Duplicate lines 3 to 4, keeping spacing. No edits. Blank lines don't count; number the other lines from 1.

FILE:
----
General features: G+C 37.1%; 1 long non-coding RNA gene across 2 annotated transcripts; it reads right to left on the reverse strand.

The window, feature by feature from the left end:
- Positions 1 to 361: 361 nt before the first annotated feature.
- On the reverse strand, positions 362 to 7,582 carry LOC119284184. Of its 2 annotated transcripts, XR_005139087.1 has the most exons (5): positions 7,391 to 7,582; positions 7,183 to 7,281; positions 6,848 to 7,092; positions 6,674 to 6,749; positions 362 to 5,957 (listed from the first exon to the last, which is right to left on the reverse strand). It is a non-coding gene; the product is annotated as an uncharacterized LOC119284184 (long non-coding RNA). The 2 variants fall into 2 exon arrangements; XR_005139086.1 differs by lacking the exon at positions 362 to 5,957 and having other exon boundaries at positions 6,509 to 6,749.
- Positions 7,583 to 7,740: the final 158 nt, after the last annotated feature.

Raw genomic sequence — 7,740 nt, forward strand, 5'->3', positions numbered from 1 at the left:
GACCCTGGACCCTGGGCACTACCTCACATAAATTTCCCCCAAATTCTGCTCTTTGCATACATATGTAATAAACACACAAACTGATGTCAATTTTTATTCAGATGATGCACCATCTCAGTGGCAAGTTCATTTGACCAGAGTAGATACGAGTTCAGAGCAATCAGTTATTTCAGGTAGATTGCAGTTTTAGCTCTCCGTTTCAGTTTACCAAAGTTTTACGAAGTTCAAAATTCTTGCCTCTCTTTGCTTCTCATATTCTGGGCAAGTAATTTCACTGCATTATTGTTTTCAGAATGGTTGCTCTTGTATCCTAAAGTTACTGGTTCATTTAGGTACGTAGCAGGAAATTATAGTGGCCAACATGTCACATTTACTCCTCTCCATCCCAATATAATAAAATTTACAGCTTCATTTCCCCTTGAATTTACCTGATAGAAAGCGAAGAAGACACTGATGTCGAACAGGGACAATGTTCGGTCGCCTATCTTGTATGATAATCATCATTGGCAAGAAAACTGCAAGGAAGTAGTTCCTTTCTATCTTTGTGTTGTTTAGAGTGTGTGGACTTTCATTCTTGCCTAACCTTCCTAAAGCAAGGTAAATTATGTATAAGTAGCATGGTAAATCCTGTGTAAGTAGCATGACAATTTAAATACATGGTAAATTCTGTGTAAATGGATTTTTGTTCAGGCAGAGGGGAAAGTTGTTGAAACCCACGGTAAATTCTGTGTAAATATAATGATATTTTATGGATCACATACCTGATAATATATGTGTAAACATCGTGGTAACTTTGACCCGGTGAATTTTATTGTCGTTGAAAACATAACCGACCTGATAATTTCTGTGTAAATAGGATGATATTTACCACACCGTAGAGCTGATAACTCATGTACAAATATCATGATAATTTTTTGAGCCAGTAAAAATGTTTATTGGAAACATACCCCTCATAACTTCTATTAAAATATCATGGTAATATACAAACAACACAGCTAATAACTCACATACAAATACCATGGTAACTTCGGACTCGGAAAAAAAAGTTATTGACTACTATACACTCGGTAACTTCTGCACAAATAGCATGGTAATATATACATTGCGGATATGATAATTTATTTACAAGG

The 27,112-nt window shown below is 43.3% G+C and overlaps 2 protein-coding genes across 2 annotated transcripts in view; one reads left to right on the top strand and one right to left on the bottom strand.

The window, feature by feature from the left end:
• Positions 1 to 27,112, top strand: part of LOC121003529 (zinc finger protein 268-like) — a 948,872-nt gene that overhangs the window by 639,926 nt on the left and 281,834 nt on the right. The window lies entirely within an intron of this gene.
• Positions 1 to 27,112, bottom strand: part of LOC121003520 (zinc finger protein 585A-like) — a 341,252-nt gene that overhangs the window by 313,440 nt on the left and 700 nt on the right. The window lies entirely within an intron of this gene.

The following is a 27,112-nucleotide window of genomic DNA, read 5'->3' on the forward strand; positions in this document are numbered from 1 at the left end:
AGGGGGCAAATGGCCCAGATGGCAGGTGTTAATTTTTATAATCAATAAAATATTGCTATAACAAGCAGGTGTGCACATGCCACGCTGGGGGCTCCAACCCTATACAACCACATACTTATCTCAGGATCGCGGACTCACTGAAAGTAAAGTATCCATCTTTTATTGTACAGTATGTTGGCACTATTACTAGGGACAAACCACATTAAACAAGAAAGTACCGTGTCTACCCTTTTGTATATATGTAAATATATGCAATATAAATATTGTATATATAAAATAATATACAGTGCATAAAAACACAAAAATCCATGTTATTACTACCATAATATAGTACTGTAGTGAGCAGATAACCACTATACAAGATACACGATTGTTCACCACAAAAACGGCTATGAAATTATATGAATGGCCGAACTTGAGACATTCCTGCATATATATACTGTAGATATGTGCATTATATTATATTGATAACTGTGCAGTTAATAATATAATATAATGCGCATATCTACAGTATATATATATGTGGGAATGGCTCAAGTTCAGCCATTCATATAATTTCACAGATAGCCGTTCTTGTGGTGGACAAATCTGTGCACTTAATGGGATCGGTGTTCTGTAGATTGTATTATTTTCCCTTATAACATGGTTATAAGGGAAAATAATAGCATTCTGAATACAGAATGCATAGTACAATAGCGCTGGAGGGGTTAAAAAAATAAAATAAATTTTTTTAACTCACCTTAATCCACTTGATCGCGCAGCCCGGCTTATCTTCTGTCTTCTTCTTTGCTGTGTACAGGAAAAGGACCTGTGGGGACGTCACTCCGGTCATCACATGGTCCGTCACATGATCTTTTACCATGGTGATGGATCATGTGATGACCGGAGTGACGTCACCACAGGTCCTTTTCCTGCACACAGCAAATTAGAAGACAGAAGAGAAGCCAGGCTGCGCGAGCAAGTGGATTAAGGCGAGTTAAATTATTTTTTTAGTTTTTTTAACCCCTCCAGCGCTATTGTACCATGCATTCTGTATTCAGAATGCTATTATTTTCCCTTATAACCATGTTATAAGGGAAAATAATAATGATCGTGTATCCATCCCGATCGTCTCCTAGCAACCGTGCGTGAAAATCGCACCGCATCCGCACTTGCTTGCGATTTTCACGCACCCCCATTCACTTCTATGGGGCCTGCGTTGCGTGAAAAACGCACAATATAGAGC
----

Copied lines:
- Positions 1 to 361: 361 nt before the first annotated feature.
- On the reverse strand, positions 362 to 7,582 carry LOC119284184. Of its 2 annotated transcripts, XR_005139087.1 has the most exons (5): positions 7,391 to 7,582; positions 7,183 to 7,281; positions 6,848 to 7,092; positions 6,674 to 6,749; positions 362 to 5,957 (listed from the first exon to the last, which is right to left on the reverse strand). It is a non-coding gene; the product is annotated as an uncharacterized LOC119284184 (long non-coding RNA). The 2 variants fall into 2 exon arrangements; XR_005139086.1 differs by lacking the exon at positions 362 to 5,957 and having other exon boundaries at positions 6,509 to 6,749.